angustifolius. The natural impulse would be to dedicate the species here described to Eich-
wald, but Eichwald has already had a species of Podozamites named for him, in consequence of
which the name Podozamites knowltoni has been proposed in honor of Dr. F. H. Knowlton, of
the United States National Museum. This species has a wide range, both geologically and
geographically. It is common in the Jurassic of high latitudes in Russia, Siberia, Bornholm,
and Spitzbergen, and it is found in the Upper Cretaceous as indistinguishable remains widely
distributed in America, being common in the Dakota sandstone of the West, the Raritan
formation of New Jersey, and the Black Creek formation of North Carolina.
Occurrence.-Middendorf arkose member of Black Creek formation, Rocky Point, Sumter
County. (Collected by L. W. Stephenson.)
Collections.-U. S. National Museum.
I Although the date on the title-page of this work is 1895, it was not actually published until 1896.







UPPBR CRETACEOUS FLORA OF SOUTH CAROLINA. 17
Order CONIFERALES.
Family TAXACEB.
Genua PBOTOPHYLLOCLADUS Berry.
PROTOPHYLLOCLADUS LOBATUS Berry.
Plate II, figures 9-13.
nov. Berry, Johns Hopkins Univ. Cire., new ser., No. 7, 1907, p. 81.
lobatus Berry, Bull. Torrey Bot. Club, vol. 38, 1911, p. 403.
' .-Leaves (phylloclads) of large size, lanceolate or oval in general outline, either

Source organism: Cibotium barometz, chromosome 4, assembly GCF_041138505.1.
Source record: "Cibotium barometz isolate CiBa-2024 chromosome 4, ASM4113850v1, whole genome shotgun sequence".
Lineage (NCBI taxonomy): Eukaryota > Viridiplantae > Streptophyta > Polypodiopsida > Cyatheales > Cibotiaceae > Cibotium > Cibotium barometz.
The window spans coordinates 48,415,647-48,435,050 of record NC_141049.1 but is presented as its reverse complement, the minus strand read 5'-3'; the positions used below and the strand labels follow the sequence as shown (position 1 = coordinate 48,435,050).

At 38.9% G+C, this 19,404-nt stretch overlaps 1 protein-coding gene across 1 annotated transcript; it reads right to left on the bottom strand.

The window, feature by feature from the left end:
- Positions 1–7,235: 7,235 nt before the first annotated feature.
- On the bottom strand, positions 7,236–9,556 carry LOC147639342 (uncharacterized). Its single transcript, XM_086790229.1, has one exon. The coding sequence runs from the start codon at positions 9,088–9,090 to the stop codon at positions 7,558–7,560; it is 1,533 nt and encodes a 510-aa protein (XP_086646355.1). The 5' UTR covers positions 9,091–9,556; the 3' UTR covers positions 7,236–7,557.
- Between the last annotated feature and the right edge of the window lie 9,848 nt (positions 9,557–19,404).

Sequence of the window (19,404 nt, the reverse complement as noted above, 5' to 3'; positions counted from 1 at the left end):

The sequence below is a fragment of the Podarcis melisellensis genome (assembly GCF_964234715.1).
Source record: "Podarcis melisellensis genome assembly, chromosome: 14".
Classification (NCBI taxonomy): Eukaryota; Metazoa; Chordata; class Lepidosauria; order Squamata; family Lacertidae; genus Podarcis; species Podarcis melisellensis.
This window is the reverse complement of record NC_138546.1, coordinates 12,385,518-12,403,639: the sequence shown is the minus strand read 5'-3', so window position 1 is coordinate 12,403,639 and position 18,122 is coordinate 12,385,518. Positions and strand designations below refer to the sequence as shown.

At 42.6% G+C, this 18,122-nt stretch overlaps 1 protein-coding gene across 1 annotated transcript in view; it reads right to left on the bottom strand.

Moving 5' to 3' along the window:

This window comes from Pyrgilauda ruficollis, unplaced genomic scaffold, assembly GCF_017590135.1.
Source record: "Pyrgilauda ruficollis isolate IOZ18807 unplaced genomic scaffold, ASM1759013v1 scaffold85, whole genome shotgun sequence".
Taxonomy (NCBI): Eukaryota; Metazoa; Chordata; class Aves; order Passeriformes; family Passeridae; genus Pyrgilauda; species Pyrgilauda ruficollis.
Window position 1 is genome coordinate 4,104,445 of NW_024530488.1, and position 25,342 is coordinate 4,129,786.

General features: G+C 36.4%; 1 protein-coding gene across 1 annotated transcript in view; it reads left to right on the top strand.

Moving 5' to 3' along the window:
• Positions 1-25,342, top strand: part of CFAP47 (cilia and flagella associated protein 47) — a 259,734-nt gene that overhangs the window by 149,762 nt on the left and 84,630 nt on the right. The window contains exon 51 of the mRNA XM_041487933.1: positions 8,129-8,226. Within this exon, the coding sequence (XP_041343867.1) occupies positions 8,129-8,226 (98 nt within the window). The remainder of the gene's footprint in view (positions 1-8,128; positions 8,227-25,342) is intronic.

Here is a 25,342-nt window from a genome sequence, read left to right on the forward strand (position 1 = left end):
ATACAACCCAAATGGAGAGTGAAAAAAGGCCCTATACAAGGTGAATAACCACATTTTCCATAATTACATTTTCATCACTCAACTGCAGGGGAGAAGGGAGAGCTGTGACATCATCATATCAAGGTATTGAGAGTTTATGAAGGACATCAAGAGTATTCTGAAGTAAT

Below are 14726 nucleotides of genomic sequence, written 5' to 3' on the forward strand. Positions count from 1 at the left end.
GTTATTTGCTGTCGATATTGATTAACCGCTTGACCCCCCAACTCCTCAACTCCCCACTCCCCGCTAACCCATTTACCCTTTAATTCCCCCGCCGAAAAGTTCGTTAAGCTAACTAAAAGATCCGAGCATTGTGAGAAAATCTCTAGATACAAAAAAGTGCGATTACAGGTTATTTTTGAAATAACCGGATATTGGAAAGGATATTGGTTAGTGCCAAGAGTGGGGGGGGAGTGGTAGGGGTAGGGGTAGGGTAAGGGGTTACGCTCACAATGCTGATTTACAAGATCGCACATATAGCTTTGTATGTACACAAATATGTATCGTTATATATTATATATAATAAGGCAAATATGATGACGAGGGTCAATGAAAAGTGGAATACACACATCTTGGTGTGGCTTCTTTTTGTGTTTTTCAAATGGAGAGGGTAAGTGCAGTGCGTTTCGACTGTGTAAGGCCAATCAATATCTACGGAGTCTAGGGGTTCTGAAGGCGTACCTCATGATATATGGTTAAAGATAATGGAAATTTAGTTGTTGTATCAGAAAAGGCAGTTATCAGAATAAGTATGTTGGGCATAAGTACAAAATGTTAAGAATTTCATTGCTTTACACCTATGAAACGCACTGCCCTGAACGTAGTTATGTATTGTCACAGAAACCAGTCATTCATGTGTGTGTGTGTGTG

crenate margins, rounded apex, and narrowly cuneate base or compound through
ent of opposite lateral lobes. Axial vascular strand very stout below, becoming
and finally disappearing by repeated branching apically. When the leaves are lobate,
te opposite vascular strands form the axis of the lobes, and these also are generally,
variably, lost before reaching the tips of the lobes by giving off innumerable secondary
Margins in all specimens are rather remotely undulate crenate, and the tips are all
Secondaries numerous and thin, diverging from the main axis of the phylloclad or
of the lobes at very acute angles, curving outward, some simple but many dichoto-
ked, and a few several times forked. Lobes when present are separated by cuneate,
rounded sinuses which terminate some distance from the main axis. The largest
which is still incomplete both at the apex and at the base, measures 8 centimeters
and 5 centimeters from tip to tip of the lower lobes, the entire upper portion meas-
ut 1.5 centimeters in width.
remains are superficially like fern fronds, especially in specimens which are com-
and were it not for the presence in the Cretaceous of other phyllocladus like remains
demonstrated gymnospermous structure (for example, Androvettia) their reference to
us would seem hazardous. The entire specimens are strikingly like some of the forms
pyllocladus subintegrifolius (Lesquereux) Berry of the Raritan and Magothy formations,